Planning for mine closure is about ensuring a sustainable, productive future
We use land for a limited time - the life of a mine - and we want to ensure that in the future land becomes available for other uses, such as conservation, grazing and housing.
Mine life plans (also known as closure plans) are required for every Rio Tinto operation. They are developed by a multi-disciplinary team including mine planners, engineers and specialists in the areas of finance, environment, cultural heritage, community relations and human resources. This ensures all issues and options are considered. Consultation with the local community is also an important aspect of the development of these plans.
Mine life plans are reviewed and updated throughout the life of the mine. For those operations with a predicted life of more than 20 years, plans must be updated every seven years, while operations with a predicted life of 20 years or less must update their plans every five years.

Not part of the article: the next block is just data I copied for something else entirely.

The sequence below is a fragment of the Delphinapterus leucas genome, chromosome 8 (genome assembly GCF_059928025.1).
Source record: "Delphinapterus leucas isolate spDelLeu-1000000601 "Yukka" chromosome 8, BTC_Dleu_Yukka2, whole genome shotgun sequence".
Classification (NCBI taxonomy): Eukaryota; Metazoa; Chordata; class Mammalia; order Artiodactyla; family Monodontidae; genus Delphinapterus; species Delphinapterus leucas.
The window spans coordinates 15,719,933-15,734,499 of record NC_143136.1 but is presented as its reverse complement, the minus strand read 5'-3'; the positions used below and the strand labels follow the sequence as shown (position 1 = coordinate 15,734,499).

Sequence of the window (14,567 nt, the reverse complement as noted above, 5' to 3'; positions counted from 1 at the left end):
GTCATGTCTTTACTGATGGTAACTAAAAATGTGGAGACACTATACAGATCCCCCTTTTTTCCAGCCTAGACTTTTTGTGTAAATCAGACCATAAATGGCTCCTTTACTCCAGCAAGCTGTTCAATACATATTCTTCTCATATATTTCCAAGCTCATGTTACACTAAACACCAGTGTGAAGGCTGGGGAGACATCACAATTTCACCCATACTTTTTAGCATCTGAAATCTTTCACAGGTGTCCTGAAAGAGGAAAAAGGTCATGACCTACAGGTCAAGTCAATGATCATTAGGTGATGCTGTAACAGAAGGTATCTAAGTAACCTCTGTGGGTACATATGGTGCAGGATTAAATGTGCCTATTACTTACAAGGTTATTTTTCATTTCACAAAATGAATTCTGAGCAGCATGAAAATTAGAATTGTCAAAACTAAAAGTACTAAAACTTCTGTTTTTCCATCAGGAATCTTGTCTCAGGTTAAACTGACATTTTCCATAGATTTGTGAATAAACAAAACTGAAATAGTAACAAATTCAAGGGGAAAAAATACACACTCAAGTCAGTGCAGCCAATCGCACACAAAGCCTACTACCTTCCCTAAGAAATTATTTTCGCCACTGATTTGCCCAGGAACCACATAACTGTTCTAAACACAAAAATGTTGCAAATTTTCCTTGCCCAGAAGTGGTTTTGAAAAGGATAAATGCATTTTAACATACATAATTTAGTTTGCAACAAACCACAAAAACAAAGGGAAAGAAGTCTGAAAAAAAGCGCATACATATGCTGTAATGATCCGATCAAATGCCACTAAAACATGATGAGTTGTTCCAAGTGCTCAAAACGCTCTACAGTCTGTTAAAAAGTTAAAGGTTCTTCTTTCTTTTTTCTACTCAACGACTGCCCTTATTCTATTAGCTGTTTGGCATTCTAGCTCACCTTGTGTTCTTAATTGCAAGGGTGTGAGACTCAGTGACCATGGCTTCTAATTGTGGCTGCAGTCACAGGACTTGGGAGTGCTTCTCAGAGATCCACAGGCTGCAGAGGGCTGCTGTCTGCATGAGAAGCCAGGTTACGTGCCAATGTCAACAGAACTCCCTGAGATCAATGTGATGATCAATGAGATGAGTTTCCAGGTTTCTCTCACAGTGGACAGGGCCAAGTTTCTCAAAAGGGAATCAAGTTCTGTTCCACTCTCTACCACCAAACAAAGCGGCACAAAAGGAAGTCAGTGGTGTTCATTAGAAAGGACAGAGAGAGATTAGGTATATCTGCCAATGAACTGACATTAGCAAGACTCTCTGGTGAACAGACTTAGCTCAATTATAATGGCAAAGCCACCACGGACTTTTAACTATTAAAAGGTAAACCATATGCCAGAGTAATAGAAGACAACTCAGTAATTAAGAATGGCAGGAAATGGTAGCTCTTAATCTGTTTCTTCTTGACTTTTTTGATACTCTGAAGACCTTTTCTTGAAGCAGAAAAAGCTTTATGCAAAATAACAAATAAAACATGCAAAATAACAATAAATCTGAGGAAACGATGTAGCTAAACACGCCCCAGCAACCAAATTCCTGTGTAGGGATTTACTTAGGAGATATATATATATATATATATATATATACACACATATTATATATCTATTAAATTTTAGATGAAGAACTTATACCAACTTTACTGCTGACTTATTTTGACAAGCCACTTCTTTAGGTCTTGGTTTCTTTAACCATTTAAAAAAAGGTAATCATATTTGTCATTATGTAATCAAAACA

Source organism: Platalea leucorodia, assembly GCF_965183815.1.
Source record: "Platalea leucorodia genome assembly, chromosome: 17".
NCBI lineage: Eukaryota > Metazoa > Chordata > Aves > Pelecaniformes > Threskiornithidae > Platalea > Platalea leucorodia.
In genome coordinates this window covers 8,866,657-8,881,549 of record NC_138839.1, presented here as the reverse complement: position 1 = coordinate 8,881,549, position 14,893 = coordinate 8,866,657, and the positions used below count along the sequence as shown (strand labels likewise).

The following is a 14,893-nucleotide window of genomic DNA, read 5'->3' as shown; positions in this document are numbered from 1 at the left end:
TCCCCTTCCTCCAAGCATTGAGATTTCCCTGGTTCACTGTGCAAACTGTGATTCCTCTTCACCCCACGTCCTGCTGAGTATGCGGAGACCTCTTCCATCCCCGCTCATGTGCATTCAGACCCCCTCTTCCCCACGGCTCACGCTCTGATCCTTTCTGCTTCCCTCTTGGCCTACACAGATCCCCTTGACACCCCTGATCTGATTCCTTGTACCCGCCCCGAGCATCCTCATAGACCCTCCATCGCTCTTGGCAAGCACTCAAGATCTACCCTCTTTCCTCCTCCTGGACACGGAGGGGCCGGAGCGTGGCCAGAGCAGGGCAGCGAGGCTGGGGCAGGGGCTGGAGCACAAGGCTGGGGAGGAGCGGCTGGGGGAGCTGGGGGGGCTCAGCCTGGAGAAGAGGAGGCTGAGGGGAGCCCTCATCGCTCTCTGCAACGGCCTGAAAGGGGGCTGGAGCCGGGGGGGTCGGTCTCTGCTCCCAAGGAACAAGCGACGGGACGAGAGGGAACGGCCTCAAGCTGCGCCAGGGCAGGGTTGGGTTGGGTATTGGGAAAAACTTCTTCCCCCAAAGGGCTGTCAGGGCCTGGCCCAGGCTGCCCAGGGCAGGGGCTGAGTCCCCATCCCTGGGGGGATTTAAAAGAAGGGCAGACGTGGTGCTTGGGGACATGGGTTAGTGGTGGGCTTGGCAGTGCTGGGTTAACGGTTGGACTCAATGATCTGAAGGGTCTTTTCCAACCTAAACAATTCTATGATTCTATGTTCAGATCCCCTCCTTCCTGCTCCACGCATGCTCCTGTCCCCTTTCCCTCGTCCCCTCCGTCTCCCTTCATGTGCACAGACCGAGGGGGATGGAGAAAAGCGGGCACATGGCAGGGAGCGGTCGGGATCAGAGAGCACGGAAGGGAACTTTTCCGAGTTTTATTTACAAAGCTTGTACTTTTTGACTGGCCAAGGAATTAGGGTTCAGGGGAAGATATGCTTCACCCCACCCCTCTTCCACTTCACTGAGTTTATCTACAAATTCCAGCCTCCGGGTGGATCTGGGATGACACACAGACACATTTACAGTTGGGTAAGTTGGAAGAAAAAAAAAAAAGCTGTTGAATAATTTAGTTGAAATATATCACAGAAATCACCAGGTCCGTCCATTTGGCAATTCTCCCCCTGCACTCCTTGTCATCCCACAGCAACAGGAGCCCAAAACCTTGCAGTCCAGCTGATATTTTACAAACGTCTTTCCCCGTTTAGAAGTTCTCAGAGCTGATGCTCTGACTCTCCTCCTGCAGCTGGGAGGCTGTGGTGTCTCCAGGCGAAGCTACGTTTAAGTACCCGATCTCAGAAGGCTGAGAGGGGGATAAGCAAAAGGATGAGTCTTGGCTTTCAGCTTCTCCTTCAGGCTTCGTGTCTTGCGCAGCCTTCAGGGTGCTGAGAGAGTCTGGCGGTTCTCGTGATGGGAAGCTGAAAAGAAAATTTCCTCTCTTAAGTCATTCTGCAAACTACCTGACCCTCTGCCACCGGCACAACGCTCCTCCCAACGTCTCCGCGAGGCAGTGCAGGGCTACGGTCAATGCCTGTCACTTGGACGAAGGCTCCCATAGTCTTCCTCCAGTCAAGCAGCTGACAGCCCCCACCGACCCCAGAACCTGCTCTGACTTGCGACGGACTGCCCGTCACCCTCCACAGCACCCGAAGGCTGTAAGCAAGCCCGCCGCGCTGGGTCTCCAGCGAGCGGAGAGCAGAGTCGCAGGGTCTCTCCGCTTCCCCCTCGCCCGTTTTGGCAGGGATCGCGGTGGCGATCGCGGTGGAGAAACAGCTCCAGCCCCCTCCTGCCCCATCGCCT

During 2011, Blair Athol Mine's mine life (closure) plan was reviewed. Mining at Blair Athol Mine is currently planned to finish in 2016 with final rehabilitation to be completed in subsequent years. Detailed decommissioning studies and plans for Blair Athol Mine from now until final closure are being produced. Planning for a post-mining 10 year rehabilitation monitoring programme is underway, as is consultation with the local community and Traditional Owner groups, which will inform post-mining use for the mine.
A detailed mine life (closure) plan for the Hail Creek Mine commenced in 2011 and is due to be completed and reviewed in 2012. In addition, work on Clermont Mine's mine life (closure) plan is scheduled to start in 2012.
Rio Tinto's approach to closure planning
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